In my last post I stated that I have so far avoided writing about education policy on this blog, which is true enough. I must, however, come clean. In 2012 I weighed-in very publicly on the controversial issue of test scores and teacher evaluations. Speaking on KQED Public Radio’s Perspectives program, I made the case that if we assume improvements on student test scores are normally distributed, then test scores ought to be statistically irrelevant as indicators of teaching success for the 95 percent or so of teachers not out on the tails of the bell curve.
On the other hand, I also made the case that student test score improvement (the word improvement is important here) seems like a perfectly valid means to identify both the very weakest and very strongest teachers. The very weakest teachers, I argued, ought to be weeded out of the system. Meanwhile the very strongest teachers deserve a large raise, on the scale of several tens of thousands of dollars a year, but only if but only if they are willing to work in those schools most affected by poverty. Click on the link below for both the text and audio of this radio essay.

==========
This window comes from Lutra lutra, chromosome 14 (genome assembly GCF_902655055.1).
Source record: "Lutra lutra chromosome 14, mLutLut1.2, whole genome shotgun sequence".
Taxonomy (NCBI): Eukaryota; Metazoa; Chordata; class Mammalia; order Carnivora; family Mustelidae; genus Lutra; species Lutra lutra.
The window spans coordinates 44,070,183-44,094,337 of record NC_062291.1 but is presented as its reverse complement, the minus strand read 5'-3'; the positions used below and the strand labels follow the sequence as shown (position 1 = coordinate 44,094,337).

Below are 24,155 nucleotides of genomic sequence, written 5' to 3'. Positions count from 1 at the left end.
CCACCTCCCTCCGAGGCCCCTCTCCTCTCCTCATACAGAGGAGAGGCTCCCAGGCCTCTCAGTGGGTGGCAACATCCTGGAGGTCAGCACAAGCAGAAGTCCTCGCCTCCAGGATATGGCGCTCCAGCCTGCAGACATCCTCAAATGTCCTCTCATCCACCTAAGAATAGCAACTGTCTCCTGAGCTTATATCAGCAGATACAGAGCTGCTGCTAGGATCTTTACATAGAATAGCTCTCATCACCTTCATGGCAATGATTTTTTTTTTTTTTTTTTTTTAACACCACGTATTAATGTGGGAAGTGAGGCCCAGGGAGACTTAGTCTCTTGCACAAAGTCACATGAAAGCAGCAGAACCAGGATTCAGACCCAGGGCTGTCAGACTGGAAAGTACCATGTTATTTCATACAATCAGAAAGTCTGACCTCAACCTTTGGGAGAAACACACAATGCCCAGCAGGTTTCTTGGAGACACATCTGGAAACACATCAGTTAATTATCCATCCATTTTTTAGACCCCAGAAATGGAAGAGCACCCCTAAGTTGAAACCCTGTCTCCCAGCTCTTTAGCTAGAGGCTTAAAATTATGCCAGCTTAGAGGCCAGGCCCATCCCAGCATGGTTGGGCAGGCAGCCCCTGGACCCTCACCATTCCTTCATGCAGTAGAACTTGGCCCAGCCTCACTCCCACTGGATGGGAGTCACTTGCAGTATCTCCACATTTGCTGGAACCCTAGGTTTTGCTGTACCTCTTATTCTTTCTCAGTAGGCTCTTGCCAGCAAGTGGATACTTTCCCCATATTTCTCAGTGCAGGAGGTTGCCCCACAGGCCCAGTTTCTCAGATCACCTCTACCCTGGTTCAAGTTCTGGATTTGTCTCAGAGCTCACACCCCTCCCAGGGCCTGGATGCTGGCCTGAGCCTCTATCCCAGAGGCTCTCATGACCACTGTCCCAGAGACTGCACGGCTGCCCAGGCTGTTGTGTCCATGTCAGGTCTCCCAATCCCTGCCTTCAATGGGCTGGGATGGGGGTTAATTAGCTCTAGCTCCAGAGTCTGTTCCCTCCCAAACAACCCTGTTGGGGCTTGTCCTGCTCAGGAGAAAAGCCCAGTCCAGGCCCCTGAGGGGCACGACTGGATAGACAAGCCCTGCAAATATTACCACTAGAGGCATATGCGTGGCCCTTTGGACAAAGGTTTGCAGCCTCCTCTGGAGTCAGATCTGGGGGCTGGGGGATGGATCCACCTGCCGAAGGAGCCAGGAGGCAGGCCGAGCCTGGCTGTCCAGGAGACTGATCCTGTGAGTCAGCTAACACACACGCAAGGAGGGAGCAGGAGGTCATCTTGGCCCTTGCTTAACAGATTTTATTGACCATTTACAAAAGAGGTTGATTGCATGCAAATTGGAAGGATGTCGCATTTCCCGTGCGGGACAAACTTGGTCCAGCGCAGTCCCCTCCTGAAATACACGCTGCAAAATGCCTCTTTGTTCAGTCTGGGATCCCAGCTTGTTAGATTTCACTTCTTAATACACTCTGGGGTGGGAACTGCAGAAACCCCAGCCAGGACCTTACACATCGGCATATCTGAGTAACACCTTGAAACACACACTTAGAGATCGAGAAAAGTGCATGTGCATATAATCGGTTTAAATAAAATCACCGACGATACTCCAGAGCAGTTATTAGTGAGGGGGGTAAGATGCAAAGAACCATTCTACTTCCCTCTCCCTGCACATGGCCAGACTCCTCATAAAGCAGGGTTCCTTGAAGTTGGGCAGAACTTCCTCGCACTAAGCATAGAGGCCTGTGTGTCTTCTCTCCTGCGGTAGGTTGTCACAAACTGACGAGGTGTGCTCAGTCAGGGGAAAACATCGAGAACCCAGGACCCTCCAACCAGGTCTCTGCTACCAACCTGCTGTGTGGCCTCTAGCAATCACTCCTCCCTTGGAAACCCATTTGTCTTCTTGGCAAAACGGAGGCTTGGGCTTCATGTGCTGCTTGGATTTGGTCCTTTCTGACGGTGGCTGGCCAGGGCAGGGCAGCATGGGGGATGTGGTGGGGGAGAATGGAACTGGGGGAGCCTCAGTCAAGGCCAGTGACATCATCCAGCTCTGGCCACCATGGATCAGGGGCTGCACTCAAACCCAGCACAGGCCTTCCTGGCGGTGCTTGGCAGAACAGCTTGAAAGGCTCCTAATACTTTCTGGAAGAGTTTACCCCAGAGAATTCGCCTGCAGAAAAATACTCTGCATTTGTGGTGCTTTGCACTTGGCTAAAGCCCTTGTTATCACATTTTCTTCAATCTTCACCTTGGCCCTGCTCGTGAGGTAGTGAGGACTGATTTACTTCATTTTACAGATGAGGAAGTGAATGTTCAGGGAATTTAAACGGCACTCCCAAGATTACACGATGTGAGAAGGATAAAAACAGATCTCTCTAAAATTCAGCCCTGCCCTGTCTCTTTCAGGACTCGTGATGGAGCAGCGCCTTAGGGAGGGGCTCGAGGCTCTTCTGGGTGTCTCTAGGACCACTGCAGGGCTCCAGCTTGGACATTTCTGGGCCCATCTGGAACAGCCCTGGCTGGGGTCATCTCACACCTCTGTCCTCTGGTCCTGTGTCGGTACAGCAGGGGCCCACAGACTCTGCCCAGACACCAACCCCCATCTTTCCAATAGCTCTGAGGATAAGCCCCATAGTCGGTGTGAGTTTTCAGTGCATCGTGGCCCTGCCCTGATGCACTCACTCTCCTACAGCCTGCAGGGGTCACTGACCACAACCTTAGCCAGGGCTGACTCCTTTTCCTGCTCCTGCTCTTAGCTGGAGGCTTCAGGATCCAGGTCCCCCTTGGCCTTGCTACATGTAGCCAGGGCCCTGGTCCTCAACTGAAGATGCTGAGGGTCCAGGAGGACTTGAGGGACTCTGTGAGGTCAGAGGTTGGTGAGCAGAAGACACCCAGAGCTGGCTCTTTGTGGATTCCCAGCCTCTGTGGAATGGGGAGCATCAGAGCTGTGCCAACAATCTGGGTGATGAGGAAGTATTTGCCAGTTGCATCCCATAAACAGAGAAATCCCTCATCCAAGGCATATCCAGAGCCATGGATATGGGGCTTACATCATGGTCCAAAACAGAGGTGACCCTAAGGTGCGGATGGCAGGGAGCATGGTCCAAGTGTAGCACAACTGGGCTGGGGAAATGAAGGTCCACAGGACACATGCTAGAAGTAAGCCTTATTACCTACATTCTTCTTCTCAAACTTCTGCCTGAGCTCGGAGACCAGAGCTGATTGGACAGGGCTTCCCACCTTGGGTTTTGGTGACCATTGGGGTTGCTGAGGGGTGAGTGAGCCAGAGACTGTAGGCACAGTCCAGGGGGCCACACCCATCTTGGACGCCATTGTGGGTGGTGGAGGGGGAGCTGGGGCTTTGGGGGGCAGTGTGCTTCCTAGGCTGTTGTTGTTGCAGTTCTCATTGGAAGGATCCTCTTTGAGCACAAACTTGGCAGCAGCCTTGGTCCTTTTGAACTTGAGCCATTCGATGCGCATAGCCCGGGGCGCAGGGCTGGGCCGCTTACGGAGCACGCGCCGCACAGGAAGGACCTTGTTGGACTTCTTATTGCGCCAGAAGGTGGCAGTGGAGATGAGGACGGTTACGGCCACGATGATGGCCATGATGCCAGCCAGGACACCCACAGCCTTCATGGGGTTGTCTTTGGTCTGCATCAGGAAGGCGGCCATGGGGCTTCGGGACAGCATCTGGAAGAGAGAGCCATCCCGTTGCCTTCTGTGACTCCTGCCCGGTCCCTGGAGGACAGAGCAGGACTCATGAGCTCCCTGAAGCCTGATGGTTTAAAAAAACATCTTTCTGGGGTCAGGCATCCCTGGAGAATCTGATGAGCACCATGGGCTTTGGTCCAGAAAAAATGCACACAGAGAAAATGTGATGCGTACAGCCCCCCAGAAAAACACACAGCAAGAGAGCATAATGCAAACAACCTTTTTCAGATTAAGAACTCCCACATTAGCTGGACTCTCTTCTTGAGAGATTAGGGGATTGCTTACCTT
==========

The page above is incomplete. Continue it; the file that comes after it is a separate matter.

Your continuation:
At the time I wrote the radio piece, perhaps because I was so busy with teaching myself, I was unaware of a federally funded program known as the Talent Transfer Initiative (TTI) that paid teachers in ten large districts $10,000 extra per year over two years to work in high poverty, low-performing schools. In a future blog post I want to look at the promising, but not slam dunk promising, results of the TTI.
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